Capitalism sells us the idea that money will solve all our problems. We tend to think that if only we won the lottery (or some long lost relative died and left us their fortune) everything would be ok. But what if that’s not true? What if, actually, having lots of money is a burden?
We all have our own unique, but complicated, relationships with money. A complicated relationship with money can exist whether someone has little money or a lot. The emotional turmoil that comes with having a lot of money is just as painful as not having enough.
Mo Money, Mo Problems*
The worst part for people struggling with having wealth is that most people have absolutely NO sympathy for them. They just don’t understand it. They fob it off as a “first world problem” or a “good problem to have”. It completely invalidates how they feel. I’m here to tell you that FIRST WORLD PROBLEMS ARE STILL PROBLEMS. And emotional problems can be just as painful and have as much impact on our lives as physical ones.
The nature of the problems that wealth creates varies significantly between circumstances and individuals. They include, but are not limited to the following:
Feelings of guilt are common with people who receive large amounts of money. Usually from winning the lottery or being left an inheritance. Those feelings of guilt often stem from thoughts about not having earned the money themselves. Or they wonder why they received it and not someone else who may be more “deserving” or “in need” of the money.
It’s estimated that around 70% of lottery winners go broke. I’m sure that while financial mismanagement is a factor, many lottery winners feel that money is a burden. As a result, they spend or donate large amounts of money in a bid to be freed from the guilt.
Having large sums of money can create feelings of overwhelm about how to spend, invest and manage it. This overwhelm leads to decision paralysis as the person feels overcome by the weight of the decisions. The stakes seem that much higher because of the sum of money involved. Most people are fearful of making the “wrong decision” with their money and so often make no decision at all.
I will note that feelings of overwhelm around money can happen at any level of wealth, but is particularly common with those who have come into large sums of money all at once.
Mistrust of others
Have you ever wondered why people of the same level of wealth stick together? Whether someone has always been wealthy or recently come into wealth, money can change or end relationships. Whether the belief is based in reality or it becomes a self-fulfilling prophecy, a lot of wealthy people believe that they are treated differently because they are rich. They feel that they are only liked for their money, or that they are being used or manipulated in order to pay more or give their money away.
Feelings of mistrust can lead to feeling socially isolated and lonely. Some people feel that they can’t be honest and authentic with people about themselves and their situation in case it changes the nature of the relationship.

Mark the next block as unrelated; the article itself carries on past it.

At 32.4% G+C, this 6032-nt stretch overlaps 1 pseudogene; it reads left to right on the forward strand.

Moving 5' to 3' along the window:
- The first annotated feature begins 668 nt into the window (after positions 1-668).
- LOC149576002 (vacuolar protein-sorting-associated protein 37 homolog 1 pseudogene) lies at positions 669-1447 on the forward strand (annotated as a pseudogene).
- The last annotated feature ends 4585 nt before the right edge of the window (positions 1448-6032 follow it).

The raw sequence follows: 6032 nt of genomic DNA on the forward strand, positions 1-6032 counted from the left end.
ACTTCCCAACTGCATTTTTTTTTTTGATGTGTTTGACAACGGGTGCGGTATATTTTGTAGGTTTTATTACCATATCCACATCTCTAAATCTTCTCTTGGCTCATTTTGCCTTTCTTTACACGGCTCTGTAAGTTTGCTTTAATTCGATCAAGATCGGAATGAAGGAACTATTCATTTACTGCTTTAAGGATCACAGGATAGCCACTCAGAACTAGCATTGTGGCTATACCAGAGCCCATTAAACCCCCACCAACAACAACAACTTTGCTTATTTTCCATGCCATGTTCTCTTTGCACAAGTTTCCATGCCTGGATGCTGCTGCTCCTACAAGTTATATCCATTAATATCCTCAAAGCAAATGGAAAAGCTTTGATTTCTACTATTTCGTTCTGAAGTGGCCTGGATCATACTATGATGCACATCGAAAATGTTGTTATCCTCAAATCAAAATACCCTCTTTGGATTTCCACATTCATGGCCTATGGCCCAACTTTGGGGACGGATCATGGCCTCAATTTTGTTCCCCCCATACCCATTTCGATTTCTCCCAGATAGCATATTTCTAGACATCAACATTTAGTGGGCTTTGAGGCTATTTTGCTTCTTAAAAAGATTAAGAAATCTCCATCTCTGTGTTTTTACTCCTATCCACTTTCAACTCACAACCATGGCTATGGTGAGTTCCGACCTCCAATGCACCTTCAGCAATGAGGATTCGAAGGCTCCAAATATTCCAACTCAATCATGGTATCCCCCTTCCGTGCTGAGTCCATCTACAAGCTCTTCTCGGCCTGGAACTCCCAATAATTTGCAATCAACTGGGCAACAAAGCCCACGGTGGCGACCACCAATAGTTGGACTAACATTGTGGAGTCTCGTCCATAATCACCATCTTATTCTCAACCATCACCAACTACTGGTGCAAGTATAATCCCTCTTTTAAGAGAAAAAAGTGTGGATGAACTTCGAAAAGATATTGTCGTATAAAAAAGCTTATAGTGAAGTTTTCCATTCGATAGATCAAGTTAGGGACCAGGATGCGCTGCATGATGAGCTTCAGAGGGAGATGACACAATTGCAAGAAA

Lack of purpose
Warren Buffet, the famous billionaire investor and CEO of Berkshire Hathaway, has said that he would leave his children “enough money so that they would feel they could do anything, but not so much that they could do nothing.”
Even if we don’t realise it, the need and desire for money serve as motivators for us to work and participate in the world. Many of us think that if we didn’t have to work, we would easily fill our time doing all the things we enjoy. But that’s not usually the case. Having a large amount of money is a burden because there is no motivation to do challenging things. Getting outside our comfort zone, by doing something hard, positively impacts our personal development.
Not having to work also leaves many people with too much time to overthink and dwell on things. This leads to high levels of anxiety and other mental health issues.
Easing the Burden
Overcoming the negative feelings associated with wealth takes time. It’s important to work on releasing the shame around having negative feelings about wealth in the first place. Many people come to me thinking that they should feel grateful for receiving that money and don’t feel entitled to feel the way they do. And if you know me, you’ll know how much I dislike shoulds!
Uncovering your subconscious thoughts, understanding why you have them and processing them is the next step. Understanding your relationship with money is something that you can start exploring yourself, but is most effective when done with the help of a coach or counsellor. They are adept at seeing what you can’t see in yourself and helping you work through it.
Money can’t buy you happiness, but it can provide you with amazing opportunities. Being able to leverage those opportunities requires learning more about yourself, getting out of your own way and intentionally building the life that you want.
If money is a burden for you and you want help in working through the emotions, making decisions and creating the life of your dreams, book in for a mini session today.
*Yes, that absolutely was a nod to 90’s R&B/Hip-Hop 😉